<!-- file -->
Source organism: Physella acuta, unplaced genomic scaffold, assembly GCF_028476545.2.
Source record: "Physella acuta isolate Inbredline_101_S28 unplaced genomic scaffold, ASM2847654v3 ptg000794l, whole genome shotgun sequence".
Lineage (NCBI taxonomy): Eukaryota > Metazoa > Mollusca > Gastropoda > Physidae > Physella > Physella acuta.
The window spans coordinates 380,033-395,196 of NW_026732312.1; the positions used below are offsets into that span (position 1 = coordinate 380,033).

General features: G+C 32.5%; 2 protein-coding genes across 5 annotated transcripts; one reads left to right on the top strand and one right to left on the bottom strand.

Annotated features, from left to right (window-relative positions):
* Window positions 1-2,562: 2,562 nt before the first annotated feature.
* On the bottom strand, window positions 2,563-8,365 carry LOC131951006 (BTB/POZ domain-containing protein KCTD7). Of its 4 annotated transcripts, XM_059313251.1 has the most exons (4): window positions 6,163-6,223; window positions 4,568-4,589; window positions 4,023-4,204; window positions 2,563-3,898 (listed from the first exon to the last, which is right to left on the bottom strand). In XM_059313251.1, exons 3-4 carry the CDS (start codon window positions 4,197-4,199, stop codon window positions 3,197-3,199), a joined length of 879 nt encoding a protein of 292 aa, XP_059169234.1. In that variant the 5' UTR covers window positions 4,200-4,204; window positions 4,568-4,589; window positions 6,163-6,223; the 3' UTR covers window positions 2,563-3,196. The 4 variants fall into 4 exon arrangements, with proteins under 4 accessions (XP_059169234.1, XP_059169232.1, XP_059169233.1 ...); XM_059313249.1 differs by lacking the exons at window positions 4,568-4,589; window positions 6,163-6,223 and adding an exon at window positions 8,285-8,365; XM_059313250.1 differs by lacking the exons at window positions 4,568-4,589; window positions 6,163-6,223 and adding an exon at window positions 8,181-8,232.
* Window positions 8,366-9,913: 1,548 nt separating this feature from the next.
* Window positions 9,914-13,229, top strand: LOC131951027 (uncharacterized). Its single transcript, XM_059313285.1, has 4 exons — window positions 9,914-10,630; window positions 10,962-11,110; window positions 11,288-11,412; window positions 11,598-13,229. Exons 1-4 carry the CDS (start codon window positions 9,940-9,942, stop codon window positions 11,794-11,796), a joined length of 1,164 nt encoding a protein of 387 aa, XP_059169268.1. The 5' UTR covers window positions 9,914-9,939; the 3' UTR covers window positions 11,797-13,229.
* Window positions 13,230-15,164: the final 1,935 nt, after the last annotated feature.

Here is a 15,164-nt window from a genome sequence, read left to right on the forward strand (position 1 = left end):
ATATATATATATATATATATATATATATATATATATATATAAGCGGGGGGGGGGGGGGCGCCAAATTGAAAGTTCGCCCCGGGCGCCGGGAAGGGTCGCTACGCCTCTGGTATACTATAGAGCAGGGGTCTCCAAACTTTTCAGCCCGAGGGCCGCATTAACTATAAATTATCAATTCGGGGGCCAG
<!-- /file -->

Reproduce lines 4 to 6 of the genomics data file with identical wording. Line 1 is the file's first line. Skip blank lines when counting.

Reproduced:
The window spans coordinates 380,033-395,196 of NW_026732312.1; the positions used below are offsets into that span (position 1 = coordinate 380,033).

General features: G+C 32.5%; 2 protein-coding genes across 5 annotated transcripts; one reads left to right on the top strand and one right to left on the bottom strand.

Annotated features, from left to right (window-relative positions):